Secondly, make sure you have good code. Backing up the data was good, but having code that wasn’t too easy to hack would have been better. That’s the problem with WordPress – it’s so popular, hackers all work hard to figure out what the most common holes are. And then hit you with it – so you need to keep the entire site up to date.
Thirdly; if you do get hit with bad rankings, its viable to creep up (we did get a few rankings back before we got hacked a 2nd time) but it requires a lot of work. You are better off making sure you never get hacked in the first place.
Lastly; with a small budget you can definitely create sites that are cool and fun and generate some revenue. It’ll take a lot more work to generate an actual business though from this.
So, you’re a small business and are looking to create your first advertisement. Perhaps you are doing it in-house, perhaps you are hiring someone. Either way, you should know the basics – otherwise, how do you evaluate what is provided to you is good?
The Medium is the Message
You probably have heard this before, and it’s worth remembering. How you reach an audience (the medium) will dictate not just the design of your advertisement but its focus. A print advertisement does not always translate well to internet advertising; nor does a TV advertisement translate to radio.
Decide on the medium used, then work on the advertisement.
When working on the advertisement, decide which will dominate:
You can create an advertisement that has one or the other that dominates, but if both the visual and the copy dominate the advertisement, you war with your own design and nothing sticks.
Oh, I know the Oglivy often has both the copy and visual the same size, but it’s worth noting how few of those advertisements you see these days. They just aren’t as popular because they aren’t as effective anymore.
Great. You have a good design concept – now what? Well, now you need to decide on the appeal.
What appeal you use is really dependent on your audience and your medium. If you don’t understand your audience (and where in their buying cycle you are targeting in that audience); you won’t understand what appeal will work. Getting the appeal right is important.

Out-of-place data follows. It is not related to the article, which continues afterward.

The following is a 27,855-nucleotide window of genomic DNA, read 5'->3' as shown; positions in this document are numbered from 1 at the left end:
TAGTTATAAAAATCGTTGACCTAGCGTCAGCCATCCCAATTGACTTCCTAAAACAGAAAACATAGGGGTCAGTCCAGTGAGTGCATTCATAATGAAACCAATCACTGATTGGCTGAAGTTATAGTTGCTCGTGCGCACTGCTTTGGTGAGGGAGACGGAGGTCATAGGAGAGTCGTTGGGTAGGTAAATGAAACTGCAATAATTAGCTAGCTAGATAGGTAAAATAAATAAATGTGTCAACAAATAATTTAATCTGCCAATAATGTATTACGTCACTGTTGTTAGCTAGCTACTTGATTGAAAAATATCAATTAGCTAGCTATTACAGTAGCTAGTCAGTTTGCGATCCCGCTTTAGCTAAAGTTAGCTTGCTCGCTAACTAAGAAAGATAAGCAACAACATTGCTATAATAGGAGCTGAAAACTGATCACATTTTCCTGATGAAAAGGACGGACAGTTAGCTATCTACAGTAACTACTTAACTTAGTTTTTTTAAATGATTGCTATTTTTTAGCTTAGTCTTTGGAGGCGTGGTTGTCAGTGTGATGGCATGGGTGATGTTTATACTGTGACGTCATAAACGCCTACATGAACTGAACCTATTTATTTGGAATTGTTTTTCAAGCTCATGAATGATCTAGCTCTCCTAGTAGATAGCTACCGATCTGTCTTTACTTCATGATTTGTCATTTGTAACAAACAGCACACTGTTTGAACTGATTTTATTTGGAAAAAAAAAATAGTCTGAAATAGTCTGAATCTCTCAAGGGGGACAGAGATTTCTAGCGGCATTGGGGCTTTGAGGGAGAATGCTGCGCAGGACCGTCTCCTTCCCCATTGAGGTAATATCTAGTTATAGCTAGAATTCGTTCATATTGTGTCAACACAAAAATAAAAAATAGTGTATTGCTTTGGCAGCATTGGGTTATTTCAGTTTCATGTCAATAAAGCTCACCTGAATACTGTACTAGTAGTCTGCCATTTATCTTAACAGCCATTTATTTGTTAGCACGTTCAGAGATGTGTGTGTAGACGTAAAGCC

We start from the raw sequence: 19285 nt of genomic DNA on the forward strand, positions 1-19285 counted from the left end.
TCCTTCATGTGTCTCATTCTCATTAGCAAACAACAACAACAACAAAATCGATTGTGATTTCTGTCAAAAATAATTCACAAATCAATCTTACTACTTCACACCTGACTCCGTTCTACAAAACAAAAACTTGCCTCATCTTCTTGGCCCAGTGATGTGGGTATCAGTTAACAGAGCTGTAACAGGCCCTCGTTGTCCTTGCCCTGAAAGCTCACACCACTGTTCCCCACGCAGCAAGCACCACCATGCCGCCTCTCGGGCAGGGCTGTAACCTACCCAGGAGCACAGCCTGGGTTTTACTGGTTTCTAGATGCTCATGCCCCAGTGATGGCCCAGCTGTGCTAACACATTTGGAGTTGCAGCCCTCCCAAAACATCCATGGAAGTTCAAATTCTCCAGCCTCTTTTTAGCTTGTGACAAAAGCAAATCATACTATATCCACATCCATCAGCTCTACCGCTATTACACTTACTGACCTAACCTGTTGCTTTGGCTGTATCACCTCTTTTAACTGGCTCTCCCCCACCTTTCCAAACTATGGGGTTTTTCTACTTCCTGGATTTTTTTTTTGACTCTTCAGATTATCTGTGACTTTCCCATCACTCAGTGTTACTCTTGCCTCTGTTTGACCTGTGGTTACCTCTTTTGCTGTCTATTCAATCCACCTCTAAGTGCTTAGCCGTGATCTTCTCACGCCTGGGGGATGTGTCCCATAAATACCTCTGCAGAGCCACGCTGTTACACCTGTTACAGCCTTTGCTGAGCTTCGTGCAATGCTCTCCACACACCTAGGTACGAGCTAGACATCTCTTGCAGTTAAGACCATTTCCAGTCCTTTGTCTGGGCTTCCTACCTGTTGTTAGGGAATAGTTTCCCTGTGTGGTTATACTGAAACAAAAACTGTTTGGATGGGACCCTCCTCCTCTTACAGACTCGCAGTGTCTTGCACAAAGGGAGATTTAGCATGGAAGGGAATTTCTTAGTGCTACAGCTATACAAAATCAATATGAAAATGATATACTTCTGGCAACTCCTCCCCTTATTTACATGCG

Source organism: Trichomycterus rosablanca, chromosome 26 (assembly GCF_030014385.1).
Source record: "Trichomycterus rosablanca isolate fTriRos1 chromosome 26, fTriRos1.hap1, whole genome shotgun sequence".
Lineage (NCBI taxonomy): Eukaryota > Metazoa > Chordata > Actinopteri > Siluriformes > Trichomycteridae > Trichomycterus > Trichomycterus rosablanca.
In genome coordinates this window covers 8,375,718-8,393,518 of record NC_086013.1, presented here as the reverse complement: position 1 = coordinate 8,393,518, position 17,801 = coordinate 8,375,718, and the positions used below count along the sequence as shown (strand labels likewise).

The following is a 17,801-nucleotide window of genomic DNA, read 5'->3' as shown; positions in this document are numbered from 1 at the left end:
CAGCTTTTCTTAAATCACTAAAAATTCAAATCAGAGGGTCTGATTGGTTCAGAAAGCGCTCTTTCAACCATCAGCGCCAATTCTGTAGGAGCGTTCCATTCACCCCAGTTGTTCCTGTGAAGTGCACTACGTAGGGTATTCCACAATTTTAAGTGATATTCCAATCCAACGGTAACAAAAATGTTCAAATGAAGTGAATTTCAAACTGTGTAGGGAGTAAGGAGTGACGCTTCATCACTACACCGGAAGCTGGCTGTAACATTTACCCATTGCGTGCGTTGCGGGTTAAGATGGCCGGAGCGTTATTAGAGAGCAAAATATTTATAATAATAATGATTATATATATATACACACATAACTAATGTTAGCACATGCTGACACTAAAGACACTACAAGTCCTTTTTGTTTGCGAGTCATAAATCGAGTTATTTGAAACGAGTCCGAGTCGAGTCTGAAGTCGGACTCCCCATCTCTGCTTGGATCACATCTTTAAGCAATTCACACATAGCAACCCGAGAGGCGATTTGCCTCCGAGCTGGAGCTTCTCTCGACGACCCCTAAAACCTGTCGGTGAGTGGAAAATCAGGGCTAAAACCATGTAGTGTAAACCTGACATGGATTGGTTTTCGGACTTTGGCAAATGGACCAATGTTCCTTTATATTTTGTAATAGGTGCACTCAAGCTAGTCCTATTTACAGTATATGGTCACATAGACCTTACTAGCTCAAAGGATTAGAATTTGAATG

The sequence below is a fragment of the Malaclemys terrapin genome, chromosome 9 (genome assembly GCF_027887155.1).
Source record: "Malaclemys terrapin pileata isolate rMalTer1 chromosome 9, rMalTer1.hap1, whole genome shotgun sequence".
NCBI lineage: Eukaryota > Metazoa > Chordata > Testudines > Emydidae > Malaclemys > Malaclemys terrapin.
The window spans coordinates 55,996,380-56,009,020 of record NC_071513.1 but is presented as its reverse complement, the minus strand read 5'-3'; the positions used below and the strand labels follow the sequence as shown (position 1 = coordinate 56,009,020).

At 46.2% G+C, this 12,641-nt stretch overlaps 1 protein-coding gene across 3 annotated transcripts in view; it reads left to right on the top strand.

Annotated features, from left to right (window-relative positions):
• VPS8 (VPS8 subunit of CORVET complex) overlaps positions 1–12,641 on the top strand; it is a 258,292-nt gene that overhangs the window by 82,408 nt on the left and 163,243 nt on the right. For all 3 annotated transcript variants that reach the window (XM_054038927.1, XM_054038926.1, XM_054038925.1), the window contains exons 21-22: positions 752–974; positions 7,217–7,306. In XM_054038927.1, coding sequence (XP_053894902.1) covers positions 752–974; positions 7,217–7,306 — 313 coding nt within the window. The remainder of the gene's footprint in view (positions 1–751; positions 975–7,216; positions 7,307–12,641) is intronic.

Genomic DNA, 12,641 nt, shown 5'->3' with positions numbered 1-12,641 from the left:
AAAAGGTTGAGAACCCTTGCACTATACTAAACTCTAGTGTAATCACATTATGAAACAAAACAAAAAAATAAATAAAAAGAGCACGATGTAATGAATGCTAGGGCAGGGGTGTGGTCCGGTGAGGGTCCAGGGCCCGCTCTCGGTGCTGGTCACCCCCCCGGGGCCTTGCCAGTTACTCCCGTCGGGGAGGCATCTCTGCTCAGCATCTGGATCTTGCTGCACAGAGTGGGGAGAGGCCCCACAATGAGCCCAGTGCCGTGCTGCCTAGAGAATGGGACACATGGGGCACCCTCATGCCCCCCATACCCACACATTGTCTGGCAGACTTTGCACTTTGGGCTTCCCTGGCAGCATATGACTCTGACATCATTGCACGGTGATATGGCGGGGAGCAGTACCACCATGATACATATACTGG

The Follow Up
Great. You have a design and an appeal, what else do you need? Well, a way for your customer to get more information is generally a good idea (the follow up). Whether it’s as simple as your logo (doable if you have a LOT of brand recognition like Nike) or more detailed website and telephone numbers, you have to make sure your customer knows who created the advertisement and how to get more information.
This is when you start thinking as well as follow-through on other advertisements – do you have a design that flows from banner to website to print advertisement? You should have something linking it all together so that a customer seeing each separately with no context can say ‘oh, that’s X company’. It can be as subtle as a swoosh or as detailed as specific logo colours and placement, but it needs to be there.
Lastly, start working on metrics – how to track the results of your advertisement. If you aren’t thinking about this – then how do you know if what you did worked?
We’re an e-commerce company. We plan the site, add new products, manage the logistics and ship our products to customers. Our focus and our specialisation basically falls into:
It’s what makes us good and what keeps us successful so far. What we aren’t are:
a B2B company
a publisher or manufacturer
a video production company
Both require expertise in areas that we do not have. Focusing on what we do best generally generates the most profits – pushing out to areas where we don’t have expertise in, while good in terms of diversifying risk can also leave customers (current and future) unhappy with us.
It’s often better, especially when you are small to focus on what you are best at.